Out on the Katy prairie, a rural motorist may observe a site reminiscent of an old-time cowboy movie — an open field of bison grazing on prairie grass. Patrick Bierschwale sits in his diesel truck on a bluff observing his bison and calculating in his head when he’ll need more to meet the needs of his growing business.
Bierschwale operates two bison farms under the name of Katerra Exotics (www.kateraexotics.com). The main production herd is located at Leakey, Texas where 50-100 buffalo graze on Texas Hill Country grass. When the young bison are old enough to wean, they’re moved to the family’s 100-acre ranch north of Katy, where the bison continue to graze until they’ve reached maturity.
A 1,000-pound animal is ready for slaughter at about three years of age. Bierschwale said that will result in about 600 pounds of meat. Ground bison is his biggest seller. But jerky, filets and sausage follow close behind.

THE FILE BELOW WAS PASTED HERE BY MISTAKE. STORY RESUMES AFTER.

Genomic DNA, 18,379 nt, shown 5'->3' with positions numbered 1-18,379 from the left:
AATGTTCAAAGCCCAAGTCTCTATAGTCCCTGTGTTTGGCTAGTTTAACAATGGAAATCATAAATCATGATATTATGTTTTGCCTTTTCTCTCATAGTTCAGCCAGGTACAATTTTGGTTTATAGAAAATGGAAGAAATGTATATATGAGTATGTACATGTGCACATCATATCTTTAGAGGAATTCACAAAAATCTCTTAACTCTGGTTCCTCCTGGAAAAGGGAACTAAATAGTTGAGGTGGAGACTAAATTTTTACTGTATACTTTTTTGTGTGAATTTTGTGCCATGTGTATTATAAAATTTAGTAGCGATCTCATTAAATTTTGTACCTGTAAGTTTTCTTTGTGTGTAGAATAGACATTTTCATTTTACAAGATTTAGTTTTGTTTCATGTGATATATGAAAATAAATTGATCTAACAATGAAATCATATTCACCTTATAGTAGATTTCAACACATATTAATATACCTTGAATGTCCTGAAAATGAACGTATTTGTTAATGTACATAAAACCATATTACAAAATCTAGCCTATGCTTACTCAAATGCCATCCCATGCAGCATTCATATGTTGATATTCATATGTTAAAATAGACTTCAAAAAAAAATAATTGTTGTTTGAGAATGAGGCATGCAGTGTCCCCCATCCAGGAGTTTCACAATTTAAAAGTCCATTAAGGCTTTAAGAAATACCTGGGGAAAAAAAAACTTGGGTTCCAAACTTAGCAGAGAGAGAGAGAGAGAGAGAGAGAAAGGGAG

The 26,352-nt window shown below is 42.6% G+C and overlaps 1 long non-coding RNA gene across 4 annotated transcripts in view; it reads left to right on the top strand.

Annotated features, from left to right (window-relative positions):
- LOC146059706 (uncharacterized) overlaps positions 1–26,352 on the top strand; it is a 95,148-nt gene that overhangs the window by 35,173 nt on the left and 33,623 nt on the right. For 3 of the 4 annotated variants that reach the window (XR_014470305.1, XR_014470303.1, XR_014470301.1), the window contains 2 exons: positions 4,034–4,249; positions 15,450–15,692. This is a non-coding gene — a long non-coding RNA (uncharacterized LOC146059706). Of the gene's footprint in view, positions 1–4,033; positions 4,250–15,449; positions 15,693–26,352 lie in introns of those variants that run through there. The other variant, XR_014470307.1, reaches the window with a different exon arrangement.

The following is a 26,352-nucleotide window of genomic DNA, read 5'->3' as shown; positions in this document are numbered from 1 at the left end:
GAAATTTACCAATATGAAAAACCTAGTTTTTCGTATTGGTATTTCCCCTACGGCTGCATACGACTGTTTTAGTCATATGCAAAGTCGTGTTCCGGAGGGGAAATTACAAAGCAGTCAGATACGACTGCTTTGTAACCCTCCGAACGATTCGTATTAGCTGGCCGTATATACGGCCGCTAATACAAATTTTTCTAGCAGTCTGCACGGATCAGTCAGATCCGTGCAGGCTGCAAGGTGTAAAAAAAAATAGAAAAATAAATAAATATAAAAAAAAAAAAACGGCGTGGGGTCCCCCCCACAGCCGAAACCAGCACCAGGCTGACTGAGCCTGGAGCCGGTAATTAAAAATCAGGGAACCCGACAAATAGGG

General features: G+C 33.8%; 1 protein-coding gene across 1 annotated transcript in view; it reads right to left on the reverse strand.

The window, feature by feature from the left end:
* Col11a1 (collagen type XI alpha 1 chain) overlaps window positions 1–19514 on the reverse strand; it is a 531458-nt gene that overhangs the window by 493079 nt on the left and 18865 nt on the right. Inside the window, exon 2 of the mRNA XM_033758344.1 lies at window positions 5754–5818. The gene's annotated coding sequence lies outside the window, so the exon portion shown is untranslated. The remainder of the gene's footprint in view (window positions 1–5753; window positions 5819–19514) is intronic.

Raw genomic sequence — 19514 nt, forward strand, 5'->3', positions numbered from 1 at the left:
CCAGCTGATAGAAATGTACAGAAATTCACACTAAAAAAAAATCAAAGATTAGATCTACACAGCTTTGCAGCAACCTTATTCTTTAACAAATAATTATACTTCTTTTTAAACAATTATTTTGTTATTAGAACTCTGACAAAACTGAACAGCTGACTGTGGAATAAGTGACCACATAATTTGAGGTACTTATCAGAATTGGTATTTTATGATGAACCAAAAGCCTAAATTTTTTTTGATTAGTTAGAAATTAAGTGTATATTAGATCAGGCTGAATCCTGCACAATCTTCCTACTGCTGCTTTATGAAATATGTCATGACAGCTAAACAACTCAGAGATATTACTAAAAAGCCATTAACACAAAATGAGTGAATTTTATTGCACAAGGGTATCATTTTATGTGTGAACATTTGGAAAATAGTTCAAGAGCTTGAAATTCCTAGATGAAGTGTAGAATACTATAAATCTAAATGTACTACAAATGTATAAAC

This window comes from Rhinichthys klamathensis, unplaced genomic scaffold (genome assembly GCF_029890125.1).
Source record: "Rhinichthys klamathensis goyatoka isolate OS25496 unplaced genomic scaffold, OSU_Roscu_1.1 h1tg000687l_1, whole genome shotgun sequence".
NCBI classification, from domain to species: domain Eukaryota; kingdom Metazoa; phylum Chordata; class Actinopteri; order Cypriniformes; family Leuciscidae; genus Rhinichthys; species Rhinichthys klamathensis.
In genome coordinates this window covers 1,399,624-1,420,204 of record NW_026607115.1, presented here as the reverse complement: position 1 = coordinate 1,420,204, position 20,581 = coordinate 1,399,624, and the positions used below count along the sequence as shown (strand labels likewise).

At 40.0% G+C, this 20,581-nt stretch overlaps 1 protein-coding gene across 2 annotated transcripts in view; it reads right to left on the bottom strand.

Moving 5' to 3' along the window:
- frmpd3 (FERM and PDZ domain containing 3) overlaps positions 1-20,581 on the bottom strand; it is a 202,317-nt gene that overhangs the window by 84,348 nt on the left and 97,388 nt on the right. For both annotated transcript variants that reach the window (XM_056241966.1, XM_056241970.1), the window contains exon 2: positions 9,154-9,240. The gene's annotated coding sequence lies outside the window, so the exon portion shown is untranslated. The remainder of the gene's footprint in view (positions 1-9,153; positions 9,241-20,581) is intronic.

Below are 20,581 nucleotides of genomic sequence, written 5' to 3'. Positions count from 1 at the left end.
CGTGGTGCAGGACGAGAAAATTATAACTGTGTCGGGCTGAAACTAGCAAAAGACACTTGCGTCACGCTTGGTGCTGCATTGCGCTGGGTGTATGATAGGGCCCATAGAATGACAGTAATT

“I get a lot of strange looks at markets,” said Bierschwale. “People think bison meat will have a weird taste. But it’s actually a little sweeter than beef. Plus, our bison has no growth hormones. I’ve been known to give some meat away for free…I tell them to take it and try it. They almost always come back to buy more.”